The bench has a ring-stand with ring clamp made out of a 3.2 shaft and space skeleton arm, Erlenmeyer flasks, chemical bottles, beaker, glasses and pipettes.
There are green and purple liquids represented in the Erlenmeyer flasks which may indicate the presence of dangerous laboratory chemicals in solution such as chromium (III) oxide or potassium permanganate. The chemist should be wearing protective gloves.
These pages of the instructions continue the hexagon theme with a couple of organic chemical chains as a watermark.
The second vignette is a palaeontologist studying bone fragments using her microscope.
The star of this set is the brick-built, LEGOsaurus rex (L. Rex). There is so much potential to design your own dinosaur skeleton for this display.
There is a Triceratops and Tyrannosaurus rex in the watermark on these instruction pages.
The astronomer has an alt/azimuth telescope and a smart board showing several constellations. The telescope is made up with a bucket, sextant and light sword shaft pieces.
I have used Stellarium, a free open source planetarium for your computer to project celestial information in the classroom similar to the way it is shown in this set.
The instruction pages for the astronomer have two constellations as a watermark; Ursa Major (big bear) and Ursa Minor (little bear). These are sometimes known as Big and Little Dipper. Ursa Minor contains Polaris, the pole star.
This image includes the rare parts found in this set which appear in less than five LEGO sets, or parts appearing for the first time in a new colour.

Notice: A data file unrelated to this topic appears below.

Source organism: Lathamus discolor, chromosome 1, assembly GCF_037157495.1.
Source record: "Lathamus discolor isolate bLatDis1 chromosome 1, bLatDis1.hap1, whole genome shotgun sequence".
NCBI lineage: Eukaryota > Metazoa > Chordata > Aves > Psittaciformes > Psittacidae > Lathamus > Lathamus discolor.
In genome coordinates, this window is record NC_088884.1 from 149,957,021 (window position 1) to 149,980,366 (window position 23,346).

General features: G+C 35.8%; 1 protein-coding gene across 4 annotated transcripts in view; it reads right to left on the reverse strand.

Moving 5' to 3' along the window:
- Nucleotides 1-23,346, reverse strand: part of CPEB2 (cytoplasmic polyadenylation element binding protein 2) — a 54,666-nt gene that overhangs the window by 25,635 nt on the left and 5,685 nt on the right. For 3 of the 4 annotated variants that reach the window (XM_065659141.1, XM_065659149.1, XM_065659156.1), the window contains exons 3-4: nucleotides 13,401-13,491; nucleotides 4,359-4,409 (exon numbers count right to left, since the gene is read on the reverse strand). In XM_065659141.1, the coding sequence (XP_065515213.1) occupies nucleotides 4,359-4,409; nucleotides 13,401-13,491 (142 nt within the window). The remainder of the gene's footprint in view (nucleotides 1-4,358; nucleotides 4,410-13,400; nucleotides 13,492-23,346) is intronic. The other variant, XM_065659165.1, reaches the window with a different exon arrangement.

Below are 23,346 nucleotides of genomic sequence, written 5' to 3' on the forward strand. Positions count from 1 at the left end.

I have really enjoyed this build. I have enjoyed creating dinosaurs and have several designs in mind. I also plan to build a LEGO observatory in a mountain setting to develop the astronomy theme. This set has so much potential.
The completed model
Embedded within this set is a large range of optical and chemical scientific equipment; the microscope includes a set of binoculars, the telescope has a sextant and the scientists have a magnifying glass to utilise.
Female minifigure set
Part of Ellen Kooijman's aim was to "increase the overall number of female LEGO figures and to make them more interesting as characters."
Most of the citizens of LEGO City are blue collar workers employed in construction, emergency services, trains and other forms of transport. The minifigures in this set represent a shift towards white collar professional occupations.